in response to detecting the third user input, replacing display of the second user interface with display of a third user interface on the display, the third user interface including at least the portion of the results, wherein the third user interface occupies at least a majority of a display area of the display.
18. The method of claim 17, further comprising:
in response to detecting the third user input:
obtaining second results that are different from the results, wherein the second results at least partially satisfy the user request, and wherein the third user interface includes at least a portion of the second results.
19. The method of claim 18, wherein a focus of the second user interface is on an item of the portion of the results while the third user input is detected, and wherein the second results are contextually-related to the item.
20. The method of claim 17, wherein the displayed content comprises media content, and wherein playing of the media content on an electronic device is paused in response to detecting the third user input.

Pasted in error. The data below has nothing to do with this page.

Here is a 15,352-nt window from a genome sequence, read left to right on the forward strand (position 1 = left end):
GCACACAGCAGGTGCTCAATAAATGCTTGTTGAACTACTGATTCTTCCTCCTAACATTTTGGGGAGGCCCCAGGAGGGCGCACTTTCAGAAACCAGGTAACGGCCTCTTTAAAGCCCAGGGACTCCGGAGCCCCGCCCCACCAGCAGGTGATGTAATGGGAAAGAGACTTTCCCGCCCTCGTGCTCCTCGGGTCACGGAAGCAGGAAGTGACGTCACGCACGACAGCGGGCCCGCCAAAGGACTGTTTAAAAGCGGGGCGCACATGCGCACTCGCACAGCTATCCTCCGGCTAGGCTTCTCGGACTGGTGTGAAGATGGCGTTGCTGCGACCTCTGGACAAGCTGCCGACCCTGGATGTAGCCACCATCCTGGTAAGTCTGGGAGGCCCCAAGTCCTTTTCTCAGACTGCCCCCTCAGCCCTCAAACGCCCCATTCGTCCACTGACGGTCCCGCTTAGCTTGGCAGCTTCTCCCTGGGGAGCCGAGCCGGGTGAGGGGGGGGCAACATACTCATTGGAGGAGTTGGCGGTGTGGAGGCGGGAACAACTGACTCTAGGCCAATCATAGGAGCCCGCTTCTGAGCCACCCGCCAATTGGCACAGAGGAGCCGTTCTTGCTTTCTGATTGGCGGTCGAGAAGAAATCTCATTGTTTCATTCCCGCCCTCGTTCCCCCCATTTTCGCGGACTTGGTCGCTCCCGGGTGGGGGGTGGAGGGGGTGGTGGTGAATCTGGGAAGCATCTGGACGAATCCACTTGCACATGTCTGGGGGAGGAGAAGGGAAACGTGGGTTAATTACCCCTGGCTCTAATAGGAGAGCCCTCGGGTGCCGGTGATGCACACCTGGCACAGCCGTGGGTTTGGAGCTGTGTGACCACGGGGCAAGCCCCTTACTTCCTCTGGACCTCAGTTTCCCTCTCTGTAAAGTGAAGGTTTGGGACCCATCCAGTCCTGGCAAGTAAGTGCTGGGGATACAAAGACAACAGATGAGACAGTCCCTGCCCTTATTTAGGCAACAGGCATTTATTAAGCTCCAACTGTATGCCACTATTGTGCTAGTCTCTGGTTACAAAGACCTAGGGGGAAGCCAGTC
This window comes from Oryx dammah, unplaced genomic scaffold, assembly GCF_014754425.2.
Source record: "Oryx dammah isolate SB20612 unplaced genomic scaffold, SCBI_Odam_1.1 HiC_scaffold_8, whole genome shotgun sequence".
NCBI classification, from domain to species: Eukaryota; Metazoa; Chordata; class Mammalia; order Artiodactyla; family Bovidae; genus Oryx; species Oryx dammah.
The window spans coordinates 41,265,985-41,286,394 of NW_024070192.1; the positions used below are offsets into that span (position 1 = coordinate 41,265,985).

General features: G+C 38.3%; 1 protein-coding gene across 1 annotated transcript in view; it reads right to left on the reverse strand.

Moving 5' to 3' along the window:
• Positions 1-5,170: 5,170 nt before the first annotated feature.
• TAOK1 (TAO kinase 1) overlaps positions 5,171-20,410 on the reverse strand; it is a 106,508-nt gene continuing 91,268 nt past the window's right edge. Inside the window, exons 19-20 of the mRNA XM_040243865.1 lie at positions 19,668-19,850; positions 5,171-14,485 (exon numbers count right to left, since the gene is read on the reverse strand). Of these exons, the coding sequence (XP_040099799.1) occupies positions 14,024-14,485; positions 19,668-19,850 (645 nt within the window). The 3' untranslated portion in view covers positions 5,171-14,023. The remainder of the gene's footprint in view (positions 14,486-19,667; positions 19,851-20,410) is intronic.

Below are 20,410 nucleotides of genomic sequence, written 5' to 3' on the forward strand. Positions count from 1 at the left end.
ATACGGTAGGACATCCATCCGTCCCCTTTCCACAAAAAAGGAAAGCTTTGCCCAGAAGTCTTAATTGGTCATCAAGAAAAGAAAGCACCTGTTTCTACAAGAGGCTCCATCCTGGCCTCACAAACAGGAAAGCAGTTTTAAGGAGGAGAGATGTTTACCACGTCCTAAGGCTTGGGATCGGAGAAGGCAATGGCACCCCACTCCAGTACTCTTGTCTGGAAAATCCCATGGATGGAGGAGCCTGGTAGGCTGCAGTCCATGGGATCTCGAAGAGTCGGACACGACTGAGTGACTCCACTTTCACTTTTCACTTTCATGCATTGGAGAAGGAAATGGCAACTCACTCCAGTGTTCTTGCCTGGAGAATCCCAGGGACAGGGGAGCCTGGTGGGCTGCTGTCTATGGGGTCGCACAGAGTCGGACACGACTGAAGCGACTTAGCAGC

21. The method of claim 17, wherein the at least the portion of the results includes one or more media items, and further comprising:
receiving a selection of a media item of the one or more media items via the third user interface; and
displaying media content associated with the media item on the display.
22. The method of claim 17, further comprising:
while displaying the third user interface, detecting a fourth user input associated with a direction on the display; and
in response to detecting the fourth user input:
switching a focus of the third user interface from a first item to a second item on the third user interface, the second item being positioned in the direction relative to the first item.
23. The method of claim 17, further comprising:
while displaying the third user interface, detecting a fifth user input; and
in response to detecting the fifth user input:
displaying a search field; and
displaying a virtual keyboard interface on the display, wherein input received via the virtual keyboard interface causes text entry in the search field.
24. The method of claim 17, further comprising:
while displaying the third user interface, detecting a sixth user input; and
in response to detecting the sixth user input:
sampling second audio data, the second audio data containing a second user request;
determining whether the second user request is a request to refine the results of the user request; and